The Naked Soap Co., which describes itself as a ‘small, local family business’ and boasts just 20 employees, has now launched a crowdfunder to facilitate its ability to fight the challenge.
L’Oréal is opposing the branding on the grounds that consumers may confuse the products with its Urban Decay Naked range, and the beauty multinational believes it owns the trademark for the use of ‘naked’.
‘David and Goliath’
The Naked Soap Co. asserts that it does not believe consumers could confuse the two brands, with founder Garylee Rushforth reportedly telling the BBC that there is no similarity between the products.
"We produce bath bombs, not eye shadow or makeup, so there can be no confusion for customers," he told the news company.
On the company’s crowdfunder page, the Naked Soap Co. asserts it intends to challenge the trademark challenge, framing it in terms of a ‘David vs. Goliath’ beauty battle.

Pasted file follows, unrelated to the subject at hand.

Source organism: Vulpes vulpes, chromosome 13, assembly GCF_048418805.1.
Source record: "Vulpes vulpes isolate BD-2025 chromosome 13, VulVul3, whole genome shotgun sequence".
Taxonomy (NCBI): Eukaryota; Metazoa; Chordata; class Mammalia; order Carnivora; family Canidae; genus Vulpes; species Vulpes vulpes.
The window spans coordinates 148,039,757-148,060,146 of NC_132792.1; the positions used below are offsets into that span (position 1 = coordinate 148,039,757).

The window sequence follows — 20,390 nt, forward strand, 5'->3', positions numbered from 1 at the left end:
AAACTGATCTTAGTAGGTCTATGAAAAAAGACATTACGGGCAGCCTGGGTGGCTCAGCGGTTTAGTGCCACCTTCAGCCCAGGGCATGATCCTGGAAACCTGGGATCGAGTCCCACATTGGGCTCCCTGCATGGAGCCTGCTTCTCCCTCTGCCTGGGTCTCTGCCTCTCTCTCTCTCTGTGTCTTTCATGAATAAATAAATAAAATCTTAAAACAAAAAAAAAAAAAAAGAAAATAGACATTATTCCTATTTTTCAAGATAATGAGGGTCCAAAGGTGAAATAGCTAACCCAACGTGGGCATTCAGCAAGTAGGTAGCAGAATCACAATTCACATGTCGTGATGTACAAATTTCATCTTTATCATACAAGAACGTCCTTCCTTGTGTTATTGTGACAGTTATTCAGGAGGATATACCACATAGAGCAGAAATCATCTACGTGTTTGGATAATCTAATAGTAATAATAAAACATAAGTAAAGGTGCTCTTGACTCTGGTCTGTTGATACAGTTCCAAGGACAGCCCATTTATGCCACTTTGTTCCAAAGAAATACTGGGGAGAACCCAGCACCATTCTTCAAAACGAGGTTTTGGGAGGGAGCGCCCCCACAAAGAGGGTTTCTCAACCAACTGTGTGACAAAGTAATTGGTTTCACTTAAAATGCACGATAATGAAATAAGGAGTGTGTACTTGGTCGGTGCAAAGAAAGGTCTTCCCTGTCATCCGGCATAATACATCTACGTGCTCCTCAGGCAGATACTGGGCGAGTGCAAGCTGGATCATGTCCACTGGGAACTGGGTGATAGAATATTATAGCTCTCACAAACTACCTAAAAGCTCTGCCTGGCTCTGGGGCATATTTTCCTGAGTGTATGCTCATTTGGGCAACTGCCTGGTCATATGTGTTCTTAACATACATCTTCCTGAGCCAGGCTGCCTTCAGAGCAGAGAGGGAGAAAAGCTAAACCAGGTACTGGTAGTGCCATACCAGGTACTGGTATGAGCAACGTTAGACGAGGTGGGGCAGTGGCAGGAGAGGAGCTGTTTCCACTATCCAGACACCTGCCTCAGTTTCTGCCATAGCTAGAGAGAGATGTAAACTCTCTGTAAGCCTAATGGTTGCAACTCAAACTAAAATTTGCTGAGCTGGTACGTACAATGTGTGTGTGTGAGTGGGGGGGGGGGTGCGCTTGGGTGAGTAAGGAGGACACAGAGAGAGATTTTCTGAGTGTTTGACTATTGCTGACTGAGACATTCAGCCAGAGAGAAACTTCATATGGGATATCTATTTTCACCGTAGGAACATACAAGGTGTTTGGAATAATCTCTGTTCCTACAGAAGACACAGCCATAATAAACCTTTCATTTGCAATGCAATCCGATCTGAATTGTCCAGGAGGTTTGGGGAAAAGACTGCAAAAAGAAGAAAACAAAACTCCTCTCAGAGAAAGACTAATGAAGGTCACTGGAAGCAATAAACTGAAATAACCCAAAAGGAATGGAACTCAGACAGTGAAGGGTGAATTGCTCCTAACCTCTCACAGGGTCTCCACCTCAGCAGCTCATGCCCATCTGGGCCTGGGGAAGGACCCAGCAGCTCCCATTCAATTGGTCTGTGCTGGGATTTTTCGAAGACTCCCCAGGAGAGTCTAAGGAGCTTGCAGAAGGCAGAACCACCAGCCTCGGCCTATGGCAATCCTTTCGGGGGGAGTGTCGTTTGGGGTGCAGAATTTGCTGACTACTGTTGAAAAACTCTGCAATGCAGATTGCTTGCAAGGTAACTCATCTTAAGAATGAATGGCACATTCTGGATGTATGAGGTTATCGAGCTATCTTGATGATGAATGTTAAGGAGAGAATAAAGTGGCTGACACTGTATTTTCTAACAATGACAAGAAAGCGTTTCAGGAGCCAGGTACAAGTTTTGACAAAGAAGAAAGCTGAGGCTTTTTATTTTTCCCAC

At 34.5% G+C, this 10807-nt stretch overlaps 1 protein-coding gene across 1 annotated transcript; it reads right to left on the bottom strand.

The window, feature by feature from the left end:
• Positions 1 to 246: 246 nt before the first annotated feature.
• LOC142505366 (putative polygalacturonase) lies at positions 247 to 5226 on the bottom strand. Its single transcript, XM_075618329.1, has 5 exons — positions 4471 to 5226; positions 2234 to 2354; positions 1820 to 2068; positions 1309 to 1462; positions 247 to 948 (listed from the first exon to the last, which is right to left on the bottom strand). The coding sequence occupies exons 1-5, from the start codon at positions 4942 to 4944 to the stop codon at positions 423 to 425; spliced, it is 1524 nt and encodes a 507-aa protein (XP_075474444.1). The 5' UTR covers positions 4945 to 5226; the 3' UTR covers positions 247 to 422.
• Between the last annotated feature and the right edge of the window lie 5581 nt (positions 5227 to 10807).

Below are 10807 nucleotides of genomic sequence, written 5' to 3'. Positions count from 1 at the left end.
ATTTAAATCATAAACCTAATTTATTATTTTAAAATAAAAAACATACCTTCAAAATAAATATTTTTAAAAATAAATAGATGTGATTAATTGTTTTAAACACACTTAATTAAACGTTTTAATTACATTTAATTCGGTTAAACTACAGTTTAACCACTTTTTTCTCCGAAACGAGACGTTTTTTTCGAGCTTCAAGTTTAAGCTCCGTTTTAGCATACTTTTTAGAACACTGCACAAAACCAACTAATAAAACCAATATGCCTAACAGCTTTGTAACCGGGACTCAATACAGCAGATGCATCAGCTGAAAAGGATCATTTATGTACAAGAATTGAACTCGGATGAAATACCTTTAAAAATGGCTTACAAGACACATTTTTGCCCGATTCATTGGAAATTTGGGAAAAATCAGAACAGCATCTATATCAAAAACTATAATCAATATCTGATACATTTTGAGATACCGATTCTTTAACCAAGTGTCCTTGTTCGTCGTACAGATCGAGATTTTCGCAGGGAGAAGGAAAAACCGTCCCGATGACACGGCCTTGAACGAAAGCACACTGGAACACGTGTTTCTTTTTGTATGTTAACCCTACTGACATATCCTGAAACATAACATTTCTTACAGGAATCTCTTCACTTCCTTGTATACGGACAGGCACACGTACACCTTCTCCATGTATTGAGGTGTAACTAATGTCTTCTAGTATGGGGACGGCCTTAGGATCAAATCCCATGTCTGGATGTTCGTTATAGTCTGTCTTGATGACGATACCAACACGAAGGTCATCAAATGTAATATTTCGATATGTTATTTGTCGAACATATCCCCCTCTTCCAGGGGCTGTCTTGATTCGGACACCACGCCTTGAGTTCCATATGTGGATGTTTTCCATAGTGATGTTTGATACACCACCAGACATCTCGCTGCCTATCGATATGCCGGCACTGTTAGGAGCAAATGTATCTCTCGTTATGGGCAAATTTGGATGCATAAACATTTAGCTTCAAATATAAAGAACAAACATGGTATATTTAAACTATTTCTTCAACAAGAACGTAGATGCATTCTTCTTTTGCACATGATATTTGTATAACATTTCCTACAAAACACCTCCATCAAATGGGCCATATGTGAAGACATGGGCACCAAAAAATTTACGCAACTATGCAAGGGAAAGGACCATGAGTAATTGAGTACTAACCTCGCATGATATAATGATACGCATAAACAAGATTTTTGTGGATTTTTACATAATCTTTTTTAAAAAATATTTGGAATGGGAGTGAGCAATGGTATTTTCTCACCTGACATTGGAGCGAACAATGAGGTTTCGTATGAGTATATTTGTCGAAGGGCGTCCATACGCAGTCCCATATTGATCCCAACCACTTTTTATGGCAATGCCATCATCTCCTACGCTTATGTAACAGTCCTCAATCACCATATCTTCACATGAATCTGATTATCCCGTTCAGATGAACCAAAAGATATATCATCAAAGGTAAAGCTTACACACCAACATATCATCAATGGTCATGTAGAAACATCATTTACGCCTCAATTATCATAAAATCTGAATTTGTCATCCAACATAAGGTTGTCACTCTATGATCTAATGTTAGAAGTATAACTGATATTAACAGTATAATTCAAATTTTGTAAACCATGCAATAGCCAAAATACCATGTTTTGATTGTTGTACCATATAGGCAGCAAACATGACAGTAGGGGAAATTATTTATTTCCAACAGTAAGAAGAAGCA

“We firmly believe that this action is morally wrong and are determined to stand up and oppose this challenge, not only for ourselves, but also for every other small business that has faced a similar David vs. Goliath challenge whereby global corporations feel able to intimidate, challenge or indeed damage small business and the local economies which they support,” the page reads.
At the time of publication, the Naked Soap Co.’s crowdfunder for legal proceedings has amassed over £1,500.
A L'Oreal spokeswoman told the BBC it has no comment at this time: "As this matter is the subject of ongoing administrative proceedings we are unable to provide further comment at this time."